Letters: Only word for environment department's work is rubbish

I HAVE raised on several occasions the question of why so many traffic cones, signs etc are left lying by various contractors with Councillor Robert Aldridge, whose department it is that should ultimately remove these items.

He states that his department has a system in place for this work.

Oh really?

His department should also fine these contractors for leaving these signs, just like the rest of the public are fined for littering, but it chooses not to.

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In addition, I also asked Cllr Aldridge why there are so many redundant sign posts around the city, adding to the overall rundown appearance.

All this adds up to many areas of the approach into the city and the centre itself being a mess.

This cannot go unnoticed by visitors to Edinburgh as it is most certainly noticed by the residents.

Why are these items, along with broken street lights, fencing and so on not reported by the environmental wardens and the various other employees of that department? Too much bother, no doubt.

I would be very surprised if there was a more inefficient department in the entire council and that really is saying something.

They just could not care less.

David Black, Kenmure Avenue, Edinburgh

Craggy good looks of Holyrood star

I SEE that they're thinking of selling off the famous HOLLYWOOD sign in Los Angeles.

Our council should buy it, drop an L, add an R and put a HOLYROOD sign up on the Salisbury Crags ... not that many folk would be singing Hooray for Holyrood, but it might bring a smile to tourists.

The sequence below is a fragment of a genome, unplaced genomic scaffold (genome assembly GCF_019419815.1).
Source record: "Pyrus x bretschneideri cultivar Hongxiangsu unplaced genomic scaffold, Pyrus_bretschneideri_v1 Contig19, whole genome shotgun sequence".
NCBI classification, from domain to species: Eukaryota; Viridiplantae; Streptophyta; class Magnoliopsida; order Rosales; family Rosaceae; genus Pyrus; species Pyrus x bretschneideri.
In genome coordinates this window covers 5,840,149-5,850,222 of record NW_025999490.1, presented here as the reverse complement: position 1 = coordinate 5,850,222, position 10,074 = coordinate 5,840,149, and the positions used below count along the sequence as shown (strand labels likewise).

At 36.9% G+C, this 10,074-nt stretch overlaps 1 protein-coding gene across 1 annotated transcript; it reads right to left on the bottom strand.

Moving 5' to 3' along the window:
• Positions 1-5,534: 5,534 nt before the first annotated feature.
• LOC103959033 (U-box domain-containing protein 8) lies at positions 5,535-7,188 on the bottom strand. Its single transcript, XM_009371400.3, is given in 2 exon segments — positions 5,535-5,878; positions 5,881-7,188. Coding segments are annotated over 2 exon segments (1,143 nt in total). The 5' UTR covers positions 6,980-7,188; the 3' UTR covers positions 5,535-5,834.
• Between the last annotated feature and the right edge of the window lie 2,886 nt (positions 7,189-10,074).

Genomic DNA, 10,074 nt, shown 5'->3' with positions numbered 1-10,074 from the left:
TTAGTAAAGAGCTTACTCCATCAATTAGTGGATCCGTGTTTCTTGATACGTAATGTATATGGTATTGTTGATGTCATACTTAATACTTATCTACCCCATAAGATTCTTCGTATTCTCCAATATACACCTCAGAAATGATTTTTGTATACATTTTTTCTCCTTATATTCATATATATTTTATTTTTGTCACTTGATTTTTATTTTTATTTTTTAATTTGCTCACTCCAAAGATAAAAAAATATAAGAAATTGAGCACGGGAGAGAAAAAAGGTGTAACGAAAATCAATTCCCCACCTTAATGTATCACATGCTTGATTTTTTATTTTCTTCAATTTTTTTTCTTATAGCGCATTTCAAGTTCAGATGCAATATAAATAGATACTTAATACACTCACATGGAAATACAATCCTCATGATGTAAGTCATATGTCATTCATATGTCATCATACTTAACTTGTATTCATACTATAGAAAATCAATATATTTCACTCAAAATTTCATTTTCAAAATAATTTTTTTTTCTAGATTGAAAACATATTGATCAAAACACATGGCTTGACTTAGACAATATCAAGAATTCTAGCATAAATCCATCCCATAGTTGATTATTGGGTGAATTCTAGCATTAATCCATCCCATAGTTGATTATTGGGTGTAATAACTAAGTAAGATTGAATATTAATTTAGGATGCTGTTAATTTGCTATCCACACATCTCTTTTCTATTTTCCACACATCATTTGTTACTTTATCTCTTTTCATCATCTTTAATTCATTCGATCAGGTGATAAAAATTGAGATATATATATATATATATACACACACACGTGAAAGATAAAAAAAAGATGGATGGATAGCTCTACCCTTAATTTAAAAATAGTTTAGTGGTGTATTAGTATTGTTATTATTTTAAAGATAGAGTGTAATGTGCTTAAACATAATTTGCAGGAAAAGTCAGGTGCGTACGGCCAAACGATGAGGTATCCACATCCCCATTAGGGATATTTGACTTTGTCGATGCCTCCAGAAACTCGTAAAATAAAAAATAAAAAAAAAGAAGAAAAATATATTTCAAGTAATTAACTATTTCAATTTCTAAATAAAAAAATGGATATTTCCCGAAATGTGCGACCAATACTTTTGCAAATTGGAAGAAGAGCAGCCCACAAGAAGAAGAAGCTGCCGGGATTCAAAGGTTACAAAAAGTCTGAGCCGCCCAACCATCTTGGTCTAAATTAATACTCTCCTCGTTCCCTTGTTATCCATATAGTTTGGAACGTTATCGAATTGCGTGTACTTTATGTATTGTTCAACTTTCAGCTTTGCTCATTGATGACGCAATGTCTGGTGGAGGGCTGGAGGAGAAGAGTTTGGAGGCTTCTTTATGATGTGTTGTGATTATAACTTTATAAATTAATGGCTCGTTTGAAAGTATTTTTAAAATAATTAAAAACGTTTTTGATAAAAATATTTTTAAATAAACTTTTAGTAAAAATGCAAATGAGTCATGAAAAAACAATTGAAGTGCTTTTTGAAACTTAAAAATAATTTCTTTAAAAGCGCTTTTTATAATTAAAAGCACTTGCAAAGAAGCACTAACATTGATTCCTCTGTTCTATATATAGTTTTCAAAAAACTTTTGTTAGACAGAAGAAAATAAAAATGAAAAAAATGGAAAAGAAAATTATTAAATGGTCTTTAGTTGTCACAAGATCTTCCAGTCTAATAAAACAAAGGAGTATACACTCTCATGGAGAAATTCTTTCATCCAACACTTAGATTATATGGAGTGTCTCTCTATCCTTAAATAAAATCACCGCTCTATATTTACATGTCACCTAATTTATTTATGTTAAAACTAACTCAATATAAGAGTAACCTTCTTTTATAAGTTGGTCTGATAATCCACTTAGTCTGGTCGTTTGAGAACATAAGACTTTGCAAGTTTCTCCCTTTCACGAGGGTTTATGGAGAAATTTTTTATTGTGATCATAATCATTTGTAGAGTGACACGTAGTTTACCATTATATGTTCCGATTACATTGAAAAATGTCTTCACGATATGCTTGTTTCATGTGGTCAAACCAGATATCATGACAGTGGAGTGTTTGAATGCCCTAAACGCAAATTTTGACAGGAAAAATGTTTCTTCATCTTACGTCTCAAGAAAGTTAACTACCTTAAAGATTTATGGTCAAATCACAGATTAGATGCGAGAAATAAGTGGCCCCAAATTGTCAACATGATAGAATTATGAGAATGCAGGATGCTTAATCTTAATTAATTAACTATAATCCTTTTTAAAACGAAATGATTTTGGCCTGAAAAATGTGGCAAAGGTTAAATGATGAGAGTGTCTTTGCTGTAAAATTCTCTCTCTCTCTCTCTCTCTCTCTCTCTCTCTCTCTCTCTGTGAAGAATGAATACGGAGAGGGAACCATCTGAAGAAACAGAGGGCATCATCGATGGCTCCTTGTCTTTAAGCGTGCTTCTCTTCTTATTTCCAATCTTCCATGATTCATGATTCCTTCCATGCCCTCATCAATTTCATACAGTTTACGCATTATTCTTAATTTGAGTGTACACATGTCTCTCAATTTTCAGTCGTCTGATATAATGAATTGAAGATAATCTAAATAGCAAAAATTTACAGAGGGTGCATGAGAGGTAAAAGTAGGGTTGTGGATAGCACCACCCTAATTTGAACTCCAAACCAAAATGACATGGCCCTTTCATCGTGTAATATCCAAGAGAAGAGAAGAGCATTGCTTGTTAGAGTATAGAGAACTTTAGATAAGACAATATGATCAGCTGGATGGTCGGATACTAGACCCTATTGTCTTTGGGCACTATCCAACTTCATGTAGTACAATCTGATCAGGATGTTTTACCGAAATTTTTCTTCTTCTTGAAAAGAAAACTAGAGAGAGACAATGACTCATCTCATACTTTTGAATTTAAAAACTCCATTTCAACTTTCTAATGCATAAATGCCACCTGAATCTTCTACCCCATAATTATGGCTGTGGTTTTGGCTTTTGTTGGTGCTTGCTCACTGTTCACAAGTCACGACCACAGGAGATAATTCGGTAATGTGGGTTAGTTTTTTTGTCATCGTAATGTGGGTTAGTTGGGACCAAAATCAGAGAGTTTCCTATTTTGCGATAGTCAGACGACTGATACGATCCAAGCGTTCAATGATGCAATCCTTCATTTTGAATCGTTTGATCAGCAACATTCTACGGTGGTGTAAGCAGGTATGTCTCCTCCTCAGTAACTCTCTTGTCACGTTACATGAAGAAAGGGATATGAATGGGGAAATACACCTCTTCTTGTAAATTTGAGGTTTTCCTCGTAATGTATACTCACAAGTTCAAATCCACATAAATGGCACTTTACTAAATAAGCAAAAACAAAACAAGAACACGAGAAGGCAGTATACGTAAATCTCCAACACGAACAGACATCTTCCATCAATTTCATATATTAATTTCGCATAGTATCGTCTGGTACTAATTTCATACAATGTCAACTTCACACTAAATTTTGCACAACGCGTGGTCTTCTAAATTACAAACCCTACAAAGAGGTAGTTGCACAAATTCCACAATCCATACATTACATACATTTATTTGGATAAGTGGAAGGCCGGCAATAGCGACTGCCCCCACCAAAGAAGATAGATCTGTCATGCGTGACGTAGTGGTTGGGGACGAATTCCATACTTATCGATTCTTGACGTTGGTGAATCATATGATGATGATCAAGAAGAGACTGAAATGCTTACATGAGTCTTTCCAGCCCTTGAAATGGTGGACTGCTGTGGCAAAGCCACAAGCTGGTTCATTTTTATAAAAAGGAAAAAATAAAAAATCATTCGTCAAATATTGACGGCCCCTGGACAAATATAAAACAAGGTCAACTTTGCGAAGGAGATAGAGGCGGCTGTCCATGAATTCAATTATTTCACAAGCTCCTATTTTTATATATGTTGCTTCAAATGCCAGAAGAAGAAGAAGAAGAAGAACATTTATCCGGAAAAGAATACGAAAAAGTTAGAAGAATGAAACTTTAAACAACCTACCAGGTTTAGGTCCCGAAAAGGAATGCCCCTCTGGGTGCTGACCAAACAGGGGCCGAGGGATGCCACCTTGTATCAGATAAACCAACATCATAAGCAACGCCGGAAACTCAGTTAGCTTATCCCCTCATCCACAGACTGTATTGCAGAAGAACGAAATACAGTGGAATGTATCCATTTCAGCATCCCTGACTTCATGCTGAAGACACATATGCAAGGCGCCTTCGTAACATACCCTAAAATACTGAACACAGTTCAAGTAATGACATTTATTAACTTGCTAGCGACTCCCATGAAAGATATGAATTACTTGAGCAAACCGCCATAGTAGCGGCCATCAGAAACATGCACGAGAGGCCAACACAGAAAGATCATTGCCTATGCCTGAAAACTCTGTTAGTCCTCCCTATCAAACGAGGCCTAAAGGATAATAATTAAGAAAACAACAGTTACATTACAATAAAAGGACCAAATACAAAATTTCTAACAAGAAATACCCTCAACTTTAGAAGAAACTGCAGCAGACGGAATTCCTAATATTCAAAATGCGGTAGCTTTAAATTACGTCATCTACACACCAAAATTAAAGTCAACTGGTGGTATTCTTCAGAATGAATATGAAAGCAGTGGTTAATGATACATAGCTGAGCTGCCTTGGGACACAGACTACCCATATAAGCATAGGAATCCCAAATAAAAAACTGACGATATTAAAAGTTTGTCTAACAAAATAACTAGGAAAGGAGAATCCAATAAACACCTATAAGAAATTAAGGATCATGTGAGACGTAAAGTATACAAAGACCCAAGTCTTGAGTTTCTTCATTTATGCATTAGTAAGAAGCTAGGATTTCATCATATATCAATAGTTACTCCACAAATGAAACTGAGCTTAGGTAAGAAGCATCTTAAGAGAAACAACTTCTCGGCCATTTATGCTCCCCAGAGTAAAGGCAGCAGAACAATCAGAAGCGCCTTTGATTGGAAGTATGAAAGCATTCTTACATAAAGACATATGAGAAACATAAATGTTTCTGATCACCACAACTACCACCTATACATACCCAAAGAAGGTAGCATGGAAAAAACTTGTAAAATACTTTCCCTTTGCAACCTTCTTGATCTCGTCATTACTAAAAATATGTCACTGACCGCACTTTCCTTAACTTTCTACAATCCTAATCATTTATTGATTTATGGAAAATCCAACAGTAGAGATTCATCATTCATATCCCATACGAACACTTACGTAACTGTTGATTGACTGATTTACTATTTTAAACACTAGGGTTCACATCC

Joyce Watson, Edinburgh

Biomass will be a bad neighbour

I READ with interest the views expressed in the for and against a biomass generator article (News, 29 March).

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I was recently able to ask Calum Wilson, managing director of Forth Energy, which plans a renewable energy plant at the port of Leith, directly about the benefit to the community of heat, power or hot water.

He admitted these will only be supplied to houses built on the Forth Ports land around the generator and only if financially viable.

That "village" is not going to be started for 20 years, the life of the generator is 25 years, so what real benefit does that offer?

This proposal is financially motivated with no thought being given to the existing community – it is self-evident that the quality of life will be adversely affected by having a huge, noisy plant emitting fumes compounded by lorries moving in and out 24 hours a day, moving ash and recycled wood through our already busy streets.

I won't be saving up to buy a flat with a bad neighbour like that.

Linda Tarbuck, chair, Leith Links Residents Association

Would parties keep on empty schools?

GEMMA Fraser's article (Teacher's 'personal pain' at school closure 'hypocritical', News, 29 March) makes a big issue of Mrs Kaukab Stewart's pain at the closures of primary schools, which, as the SNP candidate points out, are necessitated by falling pupil numbers.

Would the Tory and Green councillors keep open empty schools?

Perhaps they should be asking the Westminster candidates for the London-based parties why they back hugely costly projects like replacement of Trident, a military nonsense.

Robin MacCormick, Dalkeith Road, Edinburgh,

The tram sham

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BY THE time the trams are complete it will have been a staggering five years of roadworks.

These roadworks include generators, diggers, JCBs, drills and trucks spewing out carbon emissions.

If the output of carbon emissions that come from the roadworks over five years were to be measured, it would shoot to pieces the excuse that the trams are for the purpose of cutting down pollution.

Alan Lough, East Lothian

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Evening News, 108 Holyrood Road, Edinburgh, EH8 8AS